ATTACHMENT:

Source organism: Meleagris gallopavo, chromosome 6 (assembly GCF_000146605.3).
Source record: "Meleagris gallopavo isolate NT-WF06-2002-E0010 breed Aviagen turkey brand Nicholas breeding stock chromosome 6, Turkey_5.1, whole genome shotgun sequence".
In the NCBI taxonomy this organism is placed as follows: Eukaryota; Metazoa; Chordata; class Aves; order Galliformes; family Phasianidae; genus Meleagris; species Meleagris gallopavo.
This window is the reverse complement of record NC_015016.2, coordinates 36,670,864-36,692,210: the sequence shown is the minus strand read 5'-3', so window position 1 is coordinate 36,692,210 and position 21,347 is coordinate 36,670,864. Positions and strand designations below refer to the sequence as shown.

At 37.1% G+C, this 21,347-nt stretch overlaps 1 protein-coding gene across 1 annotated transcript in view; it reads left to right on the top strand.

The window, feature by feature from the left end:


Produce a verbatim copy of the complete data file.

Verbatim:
Source organism: Meleagris gallopavo, chromosome 6 (assembly GCF_000146605.3).
Source record: "Meleagris gallopavo isolate NT-WF06-2002-E0010 breed Aviagen turkey brand Nicholas breeding stock chromosome 6, Turkey_5.1, whole genome shotgun sequence".
In the NCBI taxonomy this organism is placed as follows: Eukaryota; Metazoa; Chordata; class Aves; order Galliformes; family Phasianidae; genus Meleagris; species Meleagris gallopavo.
This window is the reverse complement of record NC_015016.2, coordinates 36,670,864-36,692,210: the sequence shown is the minus strand read 5'-3', so window position 1 is coordinate 36,692,210 and position 21,347 is coordinate 36,670,864. Positions and strand designations below refer to the sequence as shown.

At 37.1% G+C, this 21,347-nt stretch overlaps 1 protein-coding gene across 1 annotated transcript in view; it reads left to right on the top strand.

The window, feature by feature from the left end: